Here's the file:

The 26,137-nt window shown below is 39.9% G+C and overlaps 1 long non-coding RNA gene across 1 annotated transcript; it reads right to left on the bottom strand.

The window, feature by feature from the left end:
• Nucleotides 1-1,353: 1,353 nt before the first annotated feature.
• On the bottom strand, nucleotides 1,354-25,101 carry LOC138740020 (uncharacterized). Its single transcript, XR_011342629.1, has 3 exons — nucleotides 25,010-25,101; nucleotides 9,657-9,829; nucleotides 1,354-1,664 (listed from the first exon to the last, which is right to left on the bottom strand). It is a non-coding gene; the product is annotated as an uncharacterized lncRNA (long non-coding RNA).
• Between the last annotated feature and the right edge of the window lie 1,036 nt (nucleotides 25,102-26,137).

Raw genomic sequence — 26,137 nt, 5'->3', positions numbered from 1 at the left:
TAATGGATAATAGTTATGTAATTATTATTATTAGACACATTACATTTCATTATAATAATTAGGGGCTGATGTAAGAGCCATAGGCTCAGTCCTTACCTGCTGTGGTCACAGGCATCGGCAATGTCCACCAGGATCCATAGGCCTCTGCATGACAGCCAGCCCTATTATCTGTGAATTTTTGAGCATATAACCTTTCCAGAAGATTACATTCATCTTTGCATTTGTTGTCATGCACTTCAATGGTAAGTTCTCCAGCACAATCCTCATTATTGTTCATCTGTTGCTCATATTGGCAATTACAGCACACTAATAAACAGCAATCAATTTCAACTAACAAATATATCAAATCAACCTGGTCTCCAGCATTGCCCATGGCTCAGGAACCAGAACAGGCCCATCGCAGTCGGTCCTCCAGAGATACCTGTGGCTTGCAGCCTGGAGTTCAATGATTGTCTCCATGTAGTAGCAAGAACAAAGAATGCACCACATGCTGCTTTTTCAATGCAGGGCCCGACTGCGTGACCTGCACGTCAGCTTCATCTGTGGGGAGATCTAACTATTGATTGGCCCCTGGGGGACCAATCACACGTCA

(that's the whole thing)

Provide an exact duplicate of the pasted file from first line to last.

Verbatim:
The 26,137-nt window shown below is 39.9% G+C and overlaps 1 long non-coding RNA gene across 1 annotated transcript; it reads right to left on the bottom strand.

The window, feature by feature from the left end:
• Nucleotides 1-1,353: 1,353 nt before the first annotated feature.
• On the bottom strand, nucleotides 1,354-25,101 carry LOC138740020 (uncharacterized). Its single transcript, XR_011342629.1, has 3 exons — nucleotides 25,010-25,101; nucleotides 9,657-9,829; nucleotides 1,354-1,664 (listed from the first exon to the last, which is right to left on the bottom strand). It is a non-coding gene; the product is annotated as an uncharacterized lncRNA (long non-coding RNA).
• Between the last annotated feature and the right edge of the window lie 1,036 nt (nucleotides 25,102-26,137).

Raw genomic sequence — 26,137 nt, 5'->3', positions numbered from 1 at the left:
TAATGGATAATAGTTATGTAATTATTATTATTAGACACATTACATTTCATTATAATAATTAGGGGCTGATGTAAGAGCCATAGGCTCAGTCCTTACCTGCTGTGGTCACAGGCATCGGCAATGTCCACCAGGATCCATAGGCCTCTGCATGACAGCCAGCCCTATTATCTGTGAATTTTTGAGCATATAACCTTTCCAGAAGATTACATTCATCTTTGCATTTGTTGTCATGCACTTCAATGGTAAGTTCTCCAGCACAATCCTCATTATTGTTCATCTGTTGCTCATATTGGCAATTACAGCACACTAATAAACAGCAATCAATTTCAACTAACAAATATATCAAATCAACCTGGTCTCCAGCATTGCCCATGGCTCAGGAACCAGAACAGGCCCATCGCAGTCGGTCCTCCAGAGATACCTGTGGCTTGCAGCCTGGAGTTCAATGATTGTCTCCATGTAGTAGCAAGAACAAAGAATGCACCACATGCTGCTTTTTCAATGCAGGGCCCGACTGCGTGACCTGCACGTCAGCTTCATCTGTGGGGAGATCTAACTATTGATTGGCCCCTGGGGGACCAATCACACGTCA